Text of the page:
The Galaxy Nexus, Google's attempt at a wireless device and manufactured by Samsung, was released on Thursday, and within two hours, an update was released for the OS. The Nexus is the first phone to run Android 4.0 Ice Cream Sandwich, has a fast camera, big 720p screen, and super fast 4G speeds on Verizon Wireless' network. What, exactly, needed to be fixed?
Software Version 4.0.2 ICL53F
Speed seems to be the issue, with not only WiFi speeds improving, but enhancements to 3G/4G connections and hotspots, as well as speedy auto connect to wireless networks saved in the phone. They say the lock screen will be updated as well, but from what I've seen the only lock screen update is the addition of the Verizon Wireless logo.
This update was also released to correct two known problems. One issue Galaxy Nexus users were facing was receiving the message “Data was disconnected due to roaming.” The phone was not actually roaming, and if you have installed the update, the message will only appear when it should. The second issue involved mail attachments failing to open.
Verizon Wireless also improved the front-facing camcorder, adding and enhancing certain visual effects. Volume level was improved in the Google navigation app, which provides directions as a GPS unit placed in your car would. The update also wiped out DivX, which it originally supported, and plans to do so in the future in another update. At this time, however, DivX support is no longer.
Disappointment After Disappointment
Not only must you update your phone immediately upon purchasing it (seriously, how annoying, when you just want to play with your new toy and have to wait for a software update?), but modifications were made since the last version (HSPA+) was released. One of those change: weight. The LTE Galaxy Nexus is 15g heavier than the original, and as such, some reviewers say it makes the phone a bit unbalanced. The HSPA+ version was bottom heavy, sitting comfortably and more importantly stably, in your hand. The new LTE version seems to have the majority of its weight at the top of the phone.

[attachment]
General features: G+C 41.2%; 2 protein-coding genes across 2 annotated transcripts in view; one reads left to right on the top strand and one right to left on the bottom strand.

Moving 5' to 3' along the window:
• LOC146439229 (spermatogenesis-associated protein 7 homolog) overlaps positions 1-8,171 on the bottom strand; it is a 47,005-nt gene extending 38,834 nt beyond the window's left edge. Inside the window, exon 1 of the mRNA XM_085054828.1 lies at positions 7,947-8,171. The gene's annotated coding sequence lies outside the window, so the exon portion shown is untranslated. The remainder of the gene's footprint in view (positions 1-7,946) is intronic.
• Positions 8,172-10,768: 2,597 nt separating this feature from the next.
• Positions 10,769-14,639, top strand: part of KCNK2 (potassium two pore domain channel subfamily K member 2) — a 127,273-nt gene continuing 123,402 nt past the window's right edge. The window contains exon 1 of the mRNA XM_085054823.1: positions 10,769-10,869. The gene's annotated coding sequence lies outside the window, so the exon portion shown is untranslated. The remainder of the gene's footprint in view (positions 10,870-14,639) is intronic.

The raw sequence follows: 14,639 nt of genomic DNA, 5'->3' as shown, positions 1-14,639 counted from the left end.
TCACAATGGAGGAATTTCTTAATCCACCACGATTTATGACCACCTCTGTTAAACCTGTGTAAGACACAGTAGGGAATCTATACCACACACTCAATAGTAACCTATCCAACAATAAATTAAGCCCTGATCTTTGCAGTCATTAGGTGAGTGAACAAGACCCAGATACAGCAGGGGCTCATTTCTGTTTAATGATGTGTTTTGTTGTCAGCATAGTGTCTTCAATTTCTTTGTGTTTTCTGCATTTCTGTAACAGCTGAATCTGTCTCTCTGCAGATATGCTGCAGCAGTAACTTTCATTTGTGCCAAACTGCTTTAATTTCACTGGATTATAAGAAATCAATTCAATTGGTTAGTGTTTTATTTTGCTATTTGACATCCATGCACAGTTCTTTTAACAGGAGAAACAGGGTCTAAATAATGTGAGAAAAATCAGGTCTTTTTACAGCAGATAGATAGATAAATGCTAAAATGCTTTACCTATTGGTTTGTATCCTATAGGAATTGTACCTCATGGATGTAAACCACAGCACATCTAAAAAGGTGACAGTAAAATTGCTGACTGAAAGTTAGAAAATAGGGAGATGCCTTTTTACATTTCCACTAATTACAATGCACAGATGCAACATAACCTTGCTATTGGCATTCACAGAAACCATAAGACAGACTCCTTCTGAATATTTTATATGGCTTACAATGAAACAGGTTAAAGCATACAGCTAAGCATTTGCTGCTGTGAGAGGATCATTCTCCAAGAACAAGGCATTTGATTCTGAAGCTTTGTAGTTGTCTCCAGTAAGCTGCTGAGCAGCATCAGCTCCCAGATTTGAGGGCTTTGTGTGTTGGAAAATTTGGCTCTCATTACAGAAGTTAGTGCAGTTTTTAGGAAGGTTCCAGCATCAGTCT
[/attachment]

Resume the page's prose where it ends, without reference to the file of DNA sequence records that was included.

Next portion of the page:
Another strike against the phone: battery life. Compared to other Android phones, the battery does not last long at all. One tester found that the battery drained ridiculously fast. So fast that while the phone was plugged into the car charger while using Google Navigation, it failed to get a decent charge to the phone to give sufficient directions. That could be a bit of a problem. Why the lightning fast battery drain? Simple: with lightning fast speeds (and this baby's fast) comes lightning fast battery drain. However, there are other 4G LTE phones on the market that last longer than the Galaxy Nexus.
Verizon Red Tape
The biggest issue Google fans will find with this phone is the fact that Google Wallet is no where to be found, nor can you install it via the Android Market. Why not? Because Verizon says so, it would rather go with its own investment, the Isis payment service.
So not only must you walk around advertising for the company (the Verizon Wireless logo is all over this baby, with no compatible cases as of yet to hide it), you are restricted as to what apps you can install. If you don't mind this and are prepared to tweak your display and connection settings at times to gain some battery life, pick your Galaxy Nexus up for $300 with a two-year contract at your local Verizon Wireless or on their website.